The Strategies Used for Treatment of Experimental Autoimmune Neuritis (EAN): A Beneficial Effect of Glatiramer Acetate Administered Intraperitoneally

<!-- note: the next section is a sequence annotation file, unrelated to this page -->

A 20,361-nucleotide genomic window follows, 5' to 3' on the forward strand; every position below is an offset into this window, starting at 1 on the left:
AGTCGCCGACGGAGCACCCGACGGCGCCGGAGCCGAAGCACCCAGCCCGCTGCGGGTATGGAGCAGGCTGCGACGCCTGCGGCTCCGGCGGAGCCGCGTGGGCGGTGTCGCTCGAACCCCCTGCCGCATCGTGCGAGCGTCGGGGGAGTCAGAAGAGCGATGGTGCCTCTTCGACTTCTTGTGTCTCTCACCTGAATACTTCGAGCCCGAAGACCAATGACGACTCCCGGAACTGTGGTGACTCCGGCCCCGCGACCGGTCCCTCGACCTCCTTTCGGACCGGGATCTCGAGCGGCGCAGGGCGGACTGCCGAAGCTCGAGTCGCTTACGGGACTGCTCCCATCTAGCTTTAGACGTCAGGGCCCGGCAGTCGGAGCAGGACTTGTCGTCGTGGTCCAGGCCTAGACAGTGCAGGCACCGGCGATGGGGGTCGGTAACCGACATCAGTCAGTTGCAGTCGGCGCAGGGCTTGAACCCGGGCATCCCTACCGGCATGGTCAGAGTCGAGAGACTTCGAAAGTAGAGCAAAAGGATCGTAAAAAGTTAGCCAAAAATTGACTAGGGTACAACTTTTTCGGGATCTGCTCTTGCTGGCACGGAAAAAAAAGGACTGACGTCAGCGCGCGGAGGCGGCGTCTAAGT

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Glatiramer acetate (GA) significantly ameliorates multiple sclerosis and was initially discovered through its effects on the animal model experimental autoimmune encephalomyelitis (EAE). Guillain-Barré syndrome (GBS) is a relatively common demyelinating disease of peripheral nerves for which there is a parallel animal model, experimental autoimmune neuritis (EAN). We review the treatments found useful in EAN with special emphasis on the need for quick onset of action and the relevance of treatments used for EAE and multiple sclerosis. We evaluated the effect of GA administered by a novel intraperitoneal route in EAN. GA significantly ameliorated the severity of disease in rats (F = 6.3, p = 0.01 by analysis of variance (ANOVA)) and course of disease (F = 4.9, p = 0.02 by repeated-measures ANOVA with a day × treatment interaction term). Neurophysiology data supported the trend for the beneficial effect of GA. Myelin-induced immune cell proliferation was significantly modulated by GA (p < 0.025). This report describes a novel route of administration of GA and a rapid beneficial effect of GA in EAN. GA may be useful in human diseases, such as GBS, where the intravenous route may offer a rapid onset of drug action.